Gascoigne 1, Salenko 25 84, Durie 36
Attendance: 45, 155
WHEN trauma strikes, the inflicted look homewards for comfort. Yesterday Rangers, engulfed by Juventus in midweek, were nursed from crisis by a Premier League which for them remains a reassuringly simple proposition.
Though John Millar replied to first-half goals by Paul Gascoigne, Oleg Salenko and Gordon Durie, the champions commanded this game, breaking down Hearts at will. Salenko's second, eight minutes from time, merely crowned the profession.
There was a homeopathic element to Rangers' recuperation. Unpicked by the sublime Alessandro Del Piero on Wednesday, Rangers relied on Gascoigne to inspire this victory. However, Gascoigne was rejected by the league in which Del Piero is still an apprentice, indicating the gulf between European aspiration and reality for the Ibrox club.
The first goal, copying the kind of moves inflicted upon them by Juventus, showed that Rangers had learnt from Wednesday night. Richard Gough and Gordon Petric knocked it about like Catenaccio and Libero, before the Serbian found Gascoigne dropping deep. The Englishman's pause, then dart forward, was continental in its rhythm. However the finish - a precise curler, after bustling between two defenders - was pure Gazza.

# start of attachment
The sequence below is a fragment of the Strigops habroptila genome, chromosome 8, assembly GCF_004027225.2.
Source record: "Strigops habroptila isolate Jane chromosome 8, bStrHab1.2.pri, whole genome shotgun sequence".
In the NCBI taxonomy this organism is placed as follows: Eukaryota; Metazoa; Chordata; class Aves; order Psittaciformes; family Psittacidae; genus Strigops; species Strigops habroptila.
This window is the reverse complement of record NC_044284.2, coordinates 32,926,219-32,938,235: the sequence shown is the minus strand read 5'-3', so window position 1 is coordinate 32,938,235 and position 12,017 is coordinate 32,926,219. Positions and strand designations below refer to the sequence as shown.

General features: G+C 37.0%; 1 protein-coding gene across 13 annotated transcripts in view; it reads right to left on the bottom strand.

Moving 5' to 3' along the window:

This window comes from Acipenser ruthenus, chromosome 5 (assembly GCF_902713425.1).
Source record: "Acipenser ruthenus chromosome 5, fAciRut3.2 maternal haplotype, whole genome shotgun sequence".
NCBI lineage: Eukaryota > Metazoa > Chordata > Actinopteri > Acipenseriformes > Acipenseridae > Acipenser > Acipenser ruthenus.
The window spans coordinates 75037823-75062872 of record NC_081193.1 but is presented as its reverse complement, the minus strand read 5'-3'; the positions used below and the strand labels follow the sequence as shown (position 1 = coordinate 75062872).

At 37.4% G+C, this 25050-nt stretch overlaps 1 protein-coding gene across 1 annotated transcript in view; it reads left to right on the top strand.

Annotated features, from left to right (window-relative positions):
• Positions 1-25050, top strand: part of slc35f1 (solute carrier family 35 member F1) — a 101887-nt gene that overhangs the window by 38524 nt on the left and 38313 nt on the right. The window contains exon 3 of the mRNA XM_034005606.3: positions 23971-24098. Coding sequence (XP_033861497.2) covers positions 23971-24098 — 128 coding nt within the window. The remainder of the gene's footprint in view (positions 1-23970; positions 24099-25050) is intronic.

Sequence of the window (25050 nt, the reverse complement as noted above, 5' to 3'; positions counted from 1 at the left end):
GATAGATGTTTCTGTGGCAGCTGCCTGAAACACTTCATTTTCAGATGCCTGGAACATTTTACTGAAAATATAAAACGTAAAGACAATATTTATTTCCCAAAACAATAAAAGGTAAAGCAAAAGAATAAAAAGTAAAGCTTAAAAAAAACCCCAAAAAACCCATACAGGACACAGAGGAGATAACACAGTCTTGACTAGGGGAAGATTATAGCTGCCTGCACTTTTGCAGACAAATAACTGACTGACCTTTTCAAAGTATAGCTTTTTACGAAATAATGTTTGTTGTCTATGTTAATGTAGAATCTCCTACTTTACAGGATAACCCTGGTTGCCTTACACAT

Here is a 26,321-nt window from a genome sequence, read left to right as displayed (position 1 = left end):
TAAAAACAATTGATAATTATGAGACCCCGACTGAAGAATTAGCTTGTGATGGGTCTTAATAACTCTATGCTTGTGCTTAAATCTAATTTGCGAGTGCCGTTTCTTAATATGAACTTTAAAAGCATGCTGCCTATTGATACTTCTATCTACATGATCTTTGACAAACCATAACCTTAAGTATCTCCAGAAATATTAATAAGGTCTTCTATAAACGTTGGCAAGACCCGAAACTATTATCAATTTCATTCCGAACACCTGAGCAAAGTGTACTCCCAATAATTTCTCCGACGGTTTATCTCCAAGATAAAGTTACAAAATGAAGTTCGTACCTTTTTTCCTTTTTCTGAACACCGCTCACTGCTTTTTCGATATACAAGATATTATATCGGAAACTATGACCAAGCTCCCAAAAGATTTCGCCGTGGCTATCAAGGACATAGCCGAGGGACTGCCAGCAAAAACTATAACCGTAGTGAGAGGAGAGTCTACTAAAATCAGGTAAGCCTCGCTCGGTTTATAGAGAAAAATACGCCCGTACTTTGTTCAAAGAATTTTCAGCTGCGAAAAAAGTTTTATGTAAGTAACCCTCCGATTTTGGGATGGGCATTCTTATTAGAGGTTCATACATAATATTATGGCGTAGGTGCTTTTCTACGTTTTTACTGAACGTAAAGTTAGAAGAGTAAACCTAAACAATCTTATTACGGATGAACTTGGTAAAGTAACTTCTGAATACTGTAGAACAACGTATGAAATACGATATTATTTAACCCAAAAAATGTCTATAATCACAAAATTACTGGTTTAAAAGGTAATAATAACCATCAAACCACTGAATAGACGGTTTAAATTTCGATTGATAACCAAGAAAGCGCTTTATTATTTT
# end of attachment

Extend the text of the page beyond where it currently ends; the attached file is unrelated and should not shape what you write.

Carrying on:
In the first half, Rangers went two up. Salenko took a pass from McLaren, cut past McPherson, and drove a shot under the goalkeeper's body. This lack of resistance from Hearts' defence showed in the third. Alex Cleland hit a low cross into the box, ignored by two maroon shirts , before Durie sidefooted in.
After half-time, Hearts found the feet of John Robertson more often. He almost salvaged a miserable afternoon, beating Andy Goram with a lob which drifted a foot wide from 30 yards. The striker then sent a shot into the side netting after John Colquhoun had passed behind Gough. Rangers grew ragged and Hearts, leaving three up front, looked more shapely. From midfield Millar scored a fine goal, cracking a crisp shot past Goram, after carrying the ball 30 yards. Rangers restored their advantage when Salenko beat Gary O'Connor on the angle, after Ian Durrant had punctured the visitors' defence.
Ibrox greeted the goal as if it was their right. John Brown received a cheer for refusing to flinch after Colquhoun pounded a shot into his groin. It was a typically Scottish moment, suggesting Rangers' shortcomings may result from nurture as much as the nature of their football.Reuse content